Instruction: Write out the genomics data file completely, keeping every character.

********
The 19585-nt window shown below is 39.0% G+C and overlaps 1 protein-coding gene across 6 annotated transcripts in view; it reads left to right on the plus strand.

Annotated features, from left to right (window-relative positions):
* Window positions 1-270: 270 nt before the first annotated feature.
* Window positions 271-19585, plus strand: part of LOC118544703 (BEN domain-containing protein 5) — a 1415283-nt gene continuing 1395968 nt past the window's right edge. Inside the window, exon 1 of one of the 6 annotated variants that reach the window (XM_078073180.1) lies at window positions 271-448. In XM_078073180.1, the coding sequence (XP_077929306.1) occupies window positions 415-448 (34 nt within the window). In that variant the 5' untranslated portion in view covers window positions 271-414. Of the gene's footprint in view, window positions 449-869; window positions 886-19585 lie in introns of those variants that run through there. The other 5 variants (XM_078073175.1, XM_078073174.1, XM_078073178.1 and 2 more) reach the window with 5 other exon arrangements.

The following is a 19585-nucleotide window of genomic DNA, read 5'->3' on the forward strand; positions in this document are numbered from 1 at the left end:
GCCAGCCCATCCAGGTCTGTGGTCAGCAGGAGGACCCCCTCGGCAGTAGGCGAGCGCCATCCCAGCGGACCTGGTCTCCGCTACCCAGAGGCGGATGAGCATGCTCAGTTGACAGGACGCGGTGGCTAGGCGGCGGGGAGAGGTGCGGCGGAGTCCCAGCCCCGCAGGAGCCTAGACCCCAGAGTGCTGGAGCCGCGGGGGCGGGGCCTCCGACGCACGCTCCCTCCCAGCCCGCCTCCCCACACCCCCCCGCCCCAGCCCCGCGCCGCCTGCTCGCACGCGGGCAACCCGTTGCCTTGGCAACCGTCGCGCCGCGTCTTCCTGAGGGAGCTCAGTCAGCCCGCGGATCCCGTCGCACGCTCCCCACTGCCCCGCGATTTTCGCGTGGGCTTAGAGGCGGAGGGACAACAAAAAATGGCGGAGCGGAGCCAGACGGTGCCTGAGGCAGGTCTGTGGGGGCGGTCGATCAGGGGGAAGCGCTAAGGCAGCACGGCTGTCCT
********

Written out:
The 19585-nt window shown below is 39.0% G+C and overlaps 1 protein-coding gene across 6 annotated transcripts in view; it reads left to right on the plus strand.

Annotated features, from left to right (window-relative positions):
* Window positions 1-270: 270 nt before the first annotated feature.
* Window positions 271-19585, plus strand: part of LOC118544703 (BEN domain-containing protein 5) — a 1415283-nt gene continuing 1395968 nt past the window's right edge. Inside the window, exon 1 of one of the 6 annotated variants that reach the window (XM_078073180.1) lies at window positions 271-448. In XM_078073180.1, the coding sequence (XP_077929306.1) occupies window positions 415-448 (34 nt within the window). In that variant the 5' untranslated portion in view covers window positions 271-414. Of the gene's footprint in view, window positions 449-869; window positions 886-19585 lie in introns of those variants that run through there. The other 5 variants (XM_078073175.1, XM_078073174.1, XM_078073178.1 and 2 more) reach the window with 5 other exon arrangements.

The following is a 19585-nucleotide window of genomic DNA, read 5'->3' on the forward strand; positions in this document are numbered from 1 at the left end:
GCCAGCCCATCCAGGTCTGTGGTCAGCAGGAGGACCCCCTCGGCAGTAGGCGAGCGCCATCCCAGCGGACCTGGTCTCCGCTACCCAGAGGCGGATGAGCATGCTCAGTTGACAGGACGCGGTGGCTAGGCGGCGGGGAGAGGTGCGGCGGAGTCCCAGCCCCGCAGGAGCCTAGACCCCAGAGTGCTGGAGCCGCGGGGGCGGGGCCTCCGACGCACGCTCCCTCCCAGCCCGCCTCCCCACACCCCCCCGCCCCAGCCCCGCGCCGCCTGCTCGCACGCGGGCAACCCGTTGCCTTGGCAACCGTCGCGCCGCGTCTTCCTGAGGGAGCTCAGTCAGCCCGCGGATCCCGTCGCACGCTCCCCACTGCCCCGCGATTTTCGCGTGGGCTTAGAGGCGGAGGGACAACAAAAAATGGCGGAGCGGAGCCAGACGGTGCCTGAGGCAGGTCTGTGGGGGCGGTCGATCAGGGGGAAGCGCTAAGGCAGCACGGCTGTCCT